Today I’d like to share this cool infographic that I found showing some of the differences between China and the US, and their attempts to integrate technology in the classroom. Pretty interesting! Take a look!
Today I’d like to share a great article that I found that provides educators with some valuable pointers for integrating technology into their teaching. Take a look!
5 Secrets For Smarter Education Technology Integration
With instructional strategies, data collection, curricular planning, personal communication, and classroom management to consider, where technology fits in to a teacher’s workday isn’t obvious—especially a new teacher. But if you can consider technology as a macro tool rather than a micro task, this simple paradigm shift can make all the difference.
A Means and an End
Technology is as much an end as a means.
While it can act as a powerful tool to actuate thinking, curate performance, and connect learners, technology can create its own need to know, and even obscure the reasons for learning in the first place.
On a simple level, there is the matter of function. While hardware (iPads) and software (programs and apps) are designed to be accessible, there are inevitably problems. Passwords can fail, broadband access can be problematic, and even the simplest act—such as copying a file from one drive to another—can take up more time than they save, and suggest a point of diminishing return.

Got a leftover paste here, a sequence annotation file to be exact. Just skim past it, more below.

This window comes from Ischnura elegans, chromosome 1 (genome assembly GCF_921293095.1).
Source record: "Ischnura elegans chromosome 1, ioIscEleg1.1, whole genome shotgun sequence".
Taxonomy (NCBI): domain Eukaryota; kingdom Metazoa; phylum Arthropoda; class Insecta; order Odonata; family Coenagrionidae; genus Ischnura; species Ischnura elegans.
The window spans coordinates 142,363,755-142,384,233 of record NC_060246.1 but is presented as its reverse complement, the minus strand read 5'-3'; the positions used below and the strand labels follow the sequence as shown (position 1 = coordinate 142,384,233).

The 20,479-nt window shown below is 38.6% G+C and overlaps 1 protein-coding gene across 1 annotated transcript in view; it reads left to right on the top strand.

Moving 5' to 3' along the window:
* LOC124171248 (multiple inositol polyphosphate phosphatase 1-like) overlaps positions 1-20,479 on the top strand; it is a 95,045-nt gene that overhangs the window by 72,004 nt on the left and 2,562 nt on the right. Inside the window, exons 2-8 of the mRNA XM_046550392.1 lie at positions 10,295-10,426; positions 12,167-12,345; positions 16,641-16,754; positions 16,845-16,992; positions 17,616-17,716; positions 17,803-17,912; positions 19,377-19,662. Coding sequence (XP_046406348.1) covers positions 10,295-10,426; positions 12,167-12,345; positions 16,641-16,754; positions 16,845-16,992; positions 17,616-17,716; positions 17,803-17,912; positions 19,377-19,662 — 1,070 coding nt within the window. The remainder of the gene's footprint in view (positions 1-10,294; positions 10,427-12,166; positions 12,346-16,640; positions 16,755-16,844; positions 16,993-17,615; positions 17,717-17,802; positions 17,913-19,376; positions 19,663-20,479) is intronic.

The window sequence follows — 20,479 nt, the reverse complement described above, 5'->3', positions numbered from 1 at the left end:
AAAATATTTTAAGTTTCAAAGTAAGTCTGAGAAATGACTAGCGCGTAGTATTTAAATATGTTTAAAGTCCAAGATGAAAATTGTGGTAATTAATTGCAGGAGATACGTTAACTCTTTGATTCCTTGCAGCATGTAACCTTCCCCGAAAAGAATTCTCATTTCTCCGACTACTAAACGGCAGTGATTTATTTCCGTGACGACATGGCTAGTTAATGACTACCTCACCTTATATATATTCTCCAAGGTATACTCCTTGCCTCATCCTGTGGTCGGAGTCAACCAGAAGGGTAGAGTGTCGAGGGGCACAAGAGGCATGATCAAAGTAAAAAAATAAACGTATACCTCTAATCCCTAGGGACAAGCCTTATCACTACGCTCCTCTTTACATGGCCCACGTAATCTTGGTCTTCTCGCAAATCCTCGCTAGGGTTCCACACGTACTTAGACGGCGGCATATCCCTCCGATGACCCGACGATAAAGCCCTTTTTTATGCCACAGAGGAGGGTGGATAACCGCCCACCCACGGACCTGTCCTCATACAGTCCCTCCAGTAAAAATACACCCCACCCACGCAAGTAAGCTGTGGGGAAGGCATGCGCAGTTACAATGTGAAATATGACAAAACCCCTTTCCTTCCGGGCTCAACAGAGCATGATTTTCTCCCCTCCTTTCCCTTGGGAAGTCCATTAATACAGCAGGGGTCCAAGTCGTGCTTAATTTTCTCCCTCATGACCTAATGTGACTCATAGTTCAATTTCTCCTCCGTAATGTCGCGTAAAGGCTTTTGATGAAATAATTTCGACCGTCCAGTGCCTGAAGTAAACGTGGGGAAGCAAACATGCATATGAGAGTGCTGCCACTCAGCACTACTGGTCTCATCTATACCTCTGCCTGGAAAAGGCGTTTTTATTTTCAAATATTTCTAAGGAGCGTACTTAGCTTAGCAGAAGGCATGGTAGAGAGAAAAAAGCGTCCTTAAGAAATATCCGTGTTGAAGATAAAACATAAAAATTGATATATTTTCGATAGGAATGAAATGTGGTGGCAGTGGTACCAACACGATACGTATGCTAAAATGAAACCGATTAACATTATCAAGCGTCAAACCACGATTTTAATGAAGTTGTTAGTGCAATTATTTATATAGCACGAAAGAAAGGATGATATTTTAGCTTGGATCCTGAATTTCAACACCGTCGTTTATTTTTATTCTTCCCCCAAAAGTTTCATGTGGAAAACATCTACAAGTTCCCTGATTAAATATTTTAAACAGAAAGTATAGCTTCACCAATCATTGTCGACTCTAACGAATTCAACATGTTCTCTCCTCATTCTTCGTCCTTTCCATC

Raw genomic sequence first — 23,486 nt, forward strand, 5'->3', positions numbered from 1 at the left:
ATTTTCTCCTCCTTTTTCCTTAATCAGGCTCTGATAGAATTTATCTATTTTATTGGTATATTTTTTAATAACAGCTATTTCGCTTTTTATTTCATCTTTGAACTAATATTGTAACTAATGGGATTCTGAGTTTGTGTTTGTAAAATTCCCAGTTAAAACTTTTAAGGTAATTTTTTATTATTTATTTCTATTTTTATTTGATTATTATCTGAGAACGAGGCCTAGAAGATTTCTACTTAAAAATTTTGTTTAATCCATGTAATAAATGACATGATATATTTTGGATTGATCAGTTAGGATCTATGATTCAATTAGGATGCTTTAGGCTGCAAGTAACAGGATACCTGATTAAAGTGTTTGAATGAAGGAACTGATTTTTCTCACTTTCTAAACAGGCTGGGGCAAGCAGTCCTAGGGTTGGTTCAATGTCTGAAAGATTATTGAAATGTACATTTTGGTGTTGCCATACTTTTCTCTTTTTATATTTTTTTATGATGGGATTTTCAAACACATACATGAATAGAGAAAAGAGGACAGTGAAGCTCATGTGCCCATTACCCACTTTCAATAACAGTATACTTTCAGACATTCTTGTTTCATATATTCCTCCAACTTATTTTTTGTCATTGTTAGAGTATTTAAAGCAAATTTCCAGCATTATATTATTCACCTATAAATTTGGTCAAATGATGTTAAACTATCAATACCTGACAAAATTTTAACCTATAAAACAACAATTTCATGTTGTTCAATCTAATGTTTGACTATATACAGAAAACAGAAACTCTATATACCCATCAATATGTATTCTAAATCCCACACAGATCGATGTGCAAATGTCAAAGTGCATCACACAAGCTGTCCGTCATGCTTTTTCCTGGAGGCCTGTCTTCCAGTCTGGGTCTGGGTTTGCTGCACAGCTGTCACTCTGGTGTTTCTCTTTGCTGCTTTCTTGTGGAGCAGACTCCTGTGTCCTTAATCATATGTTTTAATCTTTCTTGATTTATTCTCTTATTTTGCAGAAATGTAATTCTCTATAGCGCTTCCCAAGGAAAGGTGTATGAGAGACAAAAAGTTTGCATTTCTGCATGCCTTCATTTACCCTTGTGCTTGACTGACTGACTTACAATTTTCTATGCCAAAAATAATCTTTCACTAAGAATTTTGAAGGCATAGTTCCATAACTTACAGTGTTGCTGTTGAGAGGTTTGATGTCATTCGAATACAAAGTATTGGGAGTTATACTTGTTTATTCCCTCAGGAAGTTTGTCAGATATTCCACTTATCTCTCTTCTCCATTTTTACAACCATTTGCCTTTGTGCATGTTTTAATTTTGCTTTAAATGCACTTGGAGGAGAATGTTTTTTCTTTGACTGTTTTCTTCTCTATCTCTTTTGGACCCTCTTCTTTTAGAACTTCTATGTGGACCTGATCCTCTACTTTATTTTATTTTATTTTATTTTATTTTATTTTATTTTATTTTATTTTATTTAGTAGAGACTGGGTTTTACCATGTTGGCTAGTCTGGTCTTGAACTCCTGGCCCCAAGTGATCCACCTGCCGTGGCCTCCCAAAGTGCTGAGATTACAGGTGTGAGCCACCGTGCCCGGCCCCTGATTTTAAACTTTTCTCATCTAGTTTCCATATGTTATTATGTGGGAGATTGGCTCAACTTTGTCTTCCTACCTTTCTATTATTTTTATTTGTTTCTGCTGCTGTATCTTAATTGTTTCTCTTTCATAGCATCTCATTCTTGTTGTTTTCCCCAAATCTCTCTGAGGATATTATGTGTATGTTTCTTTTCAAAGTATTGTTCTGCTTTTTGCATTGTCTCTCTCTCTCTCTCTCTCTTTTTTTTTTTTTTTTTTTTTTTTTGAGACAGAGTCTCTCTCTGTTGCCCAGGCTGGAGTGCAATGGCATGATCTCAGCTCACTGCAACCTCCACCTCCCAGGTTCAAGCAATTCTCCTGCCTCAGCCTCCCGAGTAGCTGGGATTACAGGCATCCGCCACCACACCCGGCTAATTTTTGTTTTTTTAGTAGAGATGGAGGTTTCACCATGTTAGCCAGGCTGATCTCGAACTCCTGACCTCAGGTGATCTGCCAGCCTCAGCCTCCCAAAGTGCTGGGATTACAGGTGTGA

On a murkier, more complex level is the idea of workflow.
Technology workflow refers to the role of technology in learning facilitation—specifically what is used when for what reason.
If a student is taking notes using an iPad, then needs to share those notes with a partner, the technology workflow is simple. The student internalizes materials, interfaces with the technology to capture thinking, then uses an app or function of an app to share the file. At this point, all is well.
But if ten lab partners need to access unique databases, return to a shared physical (or digital) space to share ideas, communicate priorities, then re-disperse, the workflow is more complicated and recursive. This matters less with individuals (though it matters then, still), and more when large groups like classes or entire schools access similar hardware, software, and even content.
Workflow can make or break technology use.
Luckily, there are some ideas to keep in mind as you plan.
1. Think Function First
As you approach technology, think first of what it is doing. What exactly it is doing.
To do this, you’ll need to observe some barrier to learning—otherwise the technology use is, at best, gratuitous, and at worst, leading students away from what you’re wanting them to come to understand.
Rather than think “What’s a cool way to use twitter?”, you might notice that students are missing out on real-world access to content experts. Then you might notice that blogging, twitter, and RSS feeds are all three powerful ways to connect students to said experts.
Technology use here becomes strategic, intentional, and more likely to result in additional capacity for learning with technology.
2. Let Students Lead